||The EMC Directive (89/336/EEC) is primarily concerned with
removing trade barriers in the area of electromagnetic compatibility and,
being a total harmonization directive, it replaces national provisions
where they previously existed.
It is a new approach directive, which means that it lays down mandatory
essential requirements and describes the methods by which conformity with
these requirements can be demonstrated.
||The directive relies on the availability of harmonised
standards which provide test methods and limits, and significant work has
been done to provide such methods and limits for the major industrial
||The following represents a necessarily brief overview of
the subject. The text of the directive is at all times the definitive
guide to its requirements. Under its terms apparatus shall be constructed
||the electromagnetic disturbance it generates does not
exceed a level allowing radio and telecommunication equipment and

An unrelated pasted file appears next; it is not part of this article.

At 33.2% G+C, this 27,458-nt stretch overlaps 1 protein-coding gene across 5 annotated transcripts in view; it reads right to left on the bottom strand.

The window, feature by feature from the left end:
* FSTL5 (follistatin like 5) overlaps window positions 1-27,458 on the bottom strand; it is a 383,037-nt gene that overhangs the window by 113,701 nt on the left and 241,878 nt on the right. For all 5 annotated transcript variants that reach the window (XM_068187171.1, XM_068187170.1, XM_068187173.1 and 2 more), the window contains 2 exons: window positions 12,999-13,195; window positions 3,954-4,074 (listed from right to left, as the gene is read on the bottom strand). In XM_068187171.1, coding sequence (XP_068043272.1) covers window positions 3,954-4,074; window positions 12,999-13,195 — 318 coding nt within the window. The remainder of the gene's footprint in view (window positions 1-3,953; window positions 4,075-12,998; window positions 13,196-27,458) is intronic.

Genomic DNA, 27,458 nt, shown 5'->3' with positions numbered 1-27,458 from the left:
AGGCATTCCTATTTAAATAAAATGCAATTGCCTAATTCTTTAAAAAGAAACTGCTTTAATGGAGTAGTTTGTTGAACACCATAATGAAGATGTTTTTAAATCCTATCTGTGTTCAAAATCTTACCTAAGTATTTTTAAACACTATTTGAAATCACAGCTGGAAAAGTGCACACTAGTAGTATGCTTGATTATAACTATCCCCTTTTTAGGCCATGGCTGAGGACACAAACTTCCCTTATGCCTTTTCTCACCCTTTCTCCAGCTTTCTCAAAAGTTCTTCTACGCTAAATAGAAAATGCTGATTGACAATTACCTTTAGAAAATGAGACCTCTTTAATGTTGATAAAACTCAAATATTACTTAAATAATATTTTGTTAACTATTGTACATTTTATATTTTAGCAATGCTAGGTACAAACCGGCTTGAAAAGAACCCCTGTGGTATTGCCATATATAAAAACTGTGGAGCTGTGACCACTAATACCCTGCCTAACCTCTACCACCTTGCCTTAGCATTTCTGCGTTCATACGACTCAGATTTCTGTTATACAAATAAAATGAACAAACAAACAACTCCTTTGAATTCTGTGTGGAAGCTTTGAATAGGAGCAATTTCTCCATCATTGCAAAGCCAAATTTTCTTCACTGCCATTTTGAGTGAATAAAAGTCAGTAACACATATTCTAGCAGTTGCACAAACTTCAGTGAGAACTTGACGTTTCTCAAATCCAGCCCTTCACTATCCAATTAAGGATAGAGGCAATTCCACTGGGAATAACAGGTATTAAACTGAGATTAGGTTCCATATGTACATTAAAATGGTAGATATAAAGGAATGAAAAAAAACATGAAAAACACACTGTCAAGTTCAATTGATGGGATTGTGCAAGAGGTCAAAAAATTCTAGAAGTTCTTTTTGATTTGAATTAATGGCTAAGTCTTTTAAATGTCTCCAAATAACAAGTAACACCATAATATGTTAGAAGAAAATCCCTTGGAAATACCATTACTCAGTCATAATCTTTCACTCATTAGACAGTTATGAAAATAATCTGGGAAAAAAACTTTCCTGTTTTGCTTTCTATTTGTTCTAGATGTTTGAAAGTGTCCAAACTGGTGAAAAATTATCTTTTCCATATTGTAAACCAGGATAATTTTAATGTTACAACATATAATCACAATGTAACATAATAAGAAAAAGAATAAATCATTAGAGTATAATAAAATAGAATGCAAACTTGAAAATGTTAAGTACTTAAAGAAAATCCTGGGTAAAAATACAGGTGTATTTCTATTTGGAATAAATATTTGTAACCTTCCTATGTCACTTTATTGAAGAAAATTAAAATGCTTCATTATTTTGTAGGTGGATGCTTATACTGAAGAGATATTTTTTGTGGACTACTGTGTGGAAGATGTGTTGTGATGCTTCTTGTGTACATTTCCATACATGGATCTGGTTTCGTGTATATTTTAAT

other apparatus to operate as intended, and that
||the apparatus has an adequate level of intrinsic
immunity to electromagnetic disturbance to enable it to operate as
||There have been difficulties in establishing exactly what
equipment comes within the scope of the directive, and in October 1993 the
Commission published "Guidelines on the Application of the Council
||The directive applies to 'all electrical and electronic
appliances' together with equipment and installations containing
electrical and/or electronic components liable to cause electromagnetic
disturbance, and the performance of which is liable to be affected by such
||In order to clarify this point, the guideline document
defines a 'non-restrictive' but comprehensive range of equipment which
must be considered as being covered by the directive, as follows :-
||Emission and Immunity aspects
||Telecommunications terminal equipment (in so